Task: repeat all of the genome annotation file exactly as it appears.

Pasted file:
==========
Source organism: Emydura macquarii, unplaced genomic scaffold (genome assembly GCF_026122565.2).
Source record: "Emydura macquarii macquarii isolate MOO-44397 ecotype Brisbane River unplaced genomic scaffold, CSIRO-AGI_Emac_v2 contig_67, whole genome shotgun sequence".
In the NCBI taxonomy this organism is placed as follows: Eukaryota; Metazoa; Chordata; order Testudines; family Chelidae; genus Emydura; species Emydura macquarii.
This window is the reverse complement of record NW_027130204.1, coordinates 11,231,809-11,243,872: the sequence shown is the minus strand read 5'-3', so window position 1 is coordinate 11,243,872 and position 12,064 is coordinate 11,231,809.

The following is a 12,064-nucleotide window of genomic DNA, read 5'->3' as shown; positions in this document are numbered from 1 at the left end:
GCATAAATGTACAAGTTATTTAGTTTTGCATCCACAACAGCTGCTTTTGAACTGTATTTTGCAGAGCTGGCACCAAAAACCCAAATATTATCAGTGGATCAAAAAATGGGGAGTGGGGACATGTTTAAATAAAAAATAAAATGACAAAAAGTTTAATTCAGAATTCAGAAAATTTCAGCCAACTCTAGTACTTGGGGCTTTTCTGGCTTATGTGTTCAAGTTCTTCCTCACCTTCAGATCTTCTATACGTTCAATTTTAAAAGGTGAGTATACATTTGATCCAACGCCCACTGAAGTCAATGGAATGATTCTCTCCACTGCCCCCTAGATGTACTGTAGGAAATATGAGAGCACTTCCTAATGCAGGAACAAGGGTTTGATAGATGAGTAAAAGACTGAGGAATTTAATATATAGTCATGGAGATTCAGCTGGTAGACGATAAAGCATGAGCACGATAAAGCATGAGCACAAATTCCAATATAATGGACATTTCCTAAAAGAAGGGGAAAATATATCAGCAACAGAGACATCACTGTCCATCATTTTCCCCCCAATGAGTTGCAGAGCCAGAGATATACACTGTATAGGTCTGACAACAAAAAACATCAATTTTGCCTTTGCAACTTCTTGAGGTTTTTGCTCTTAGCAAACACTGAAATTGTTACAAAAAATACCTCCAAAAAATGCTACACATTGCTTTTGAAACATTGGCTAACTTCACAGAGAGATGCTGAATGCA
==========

Source organism: Emydura macquarii, unplaced genomic scaffold (genome assembly GCF_026122565.2).
Source record: "Emydura macquarii macquarii isolate MOO-44397 ecotype Brisbane River unplaced genomic scaffold, CSIRO-AGI_Emac_v2 contig_67, whole genome shotgun sequence".
In the NCBI taxonomy this organism is placed as follows: Eukaryota; Metazoa; Chordata; order Testudines; family Chelidae; genus Emydura; species Emydura macquarii.
This window is the reverse complement of record NW_027130204.1, coordinates 11,231,809-11,243,872: the sequence shown is the minus strand read 5'-3', so window position 1 is coordinate 11,243,872 and position 12,064 is coordinate 11,231,809.

The following is a 12,064-nucleotide window of genomic DNA, read 5'->3' as shown; positions in this document are numbered from 1 at the left end:
GCATAAATGTACAAGTTATTTAGTTTTGCATCCACAACAGCTGCTTTTGAACTGTATTTTGCAGAGCTGGCACCAAAAACCCAAATATTATCAGTGGATCAAAAAATGGGGAGTGGGGACATGTTTAAATAAAAAATAAAATGACAAAAAGTTTAATTCAGAATTCAGAAAATTTCAGCCAACTCTAGTACTTGGGGCTTTTCTGGCTTATGTGTTCAAGTTCTTCCTCACCTTCAGATCTTCTATACGTTCAATTTTAAAAGGTGAGTATACATTTGATCCAACGCCCACTGAAGTCAATGGAATGATTCTCTCCACTGCCCCCTAGATGTACTGTAGGAAATATGAGAGCACTTCCTAATGCAGGAACAAGGGTTTGATAGATGAGTAAAAGACTGAGGAATTTAATATATAGTCATGGAGATTCAGCTGGTAGACGATAAAGCATGAGCACGATAAAGCATGAGCACAAATTCCAATATAATGGACATTTCCTAAAAGAAGGGGAAAATATATCAGCAACAGAGACATCACTGTCCATCATTTTCCCCCCAATGAGTTGCAGAGCCAGAGATATACACTGTATAGGTCTGACAACAAAAAACATCAATTTTGCCTTTGCAACTTCTTGAGGTTTTTGCTCTTAGCAAACACTGAAATTGTTACAAAAAATACCTCCAAAAAATGCTACACATTGCTTTTGAAACATTGGCTAACTTCACAGAGAGATGCTGAATGCA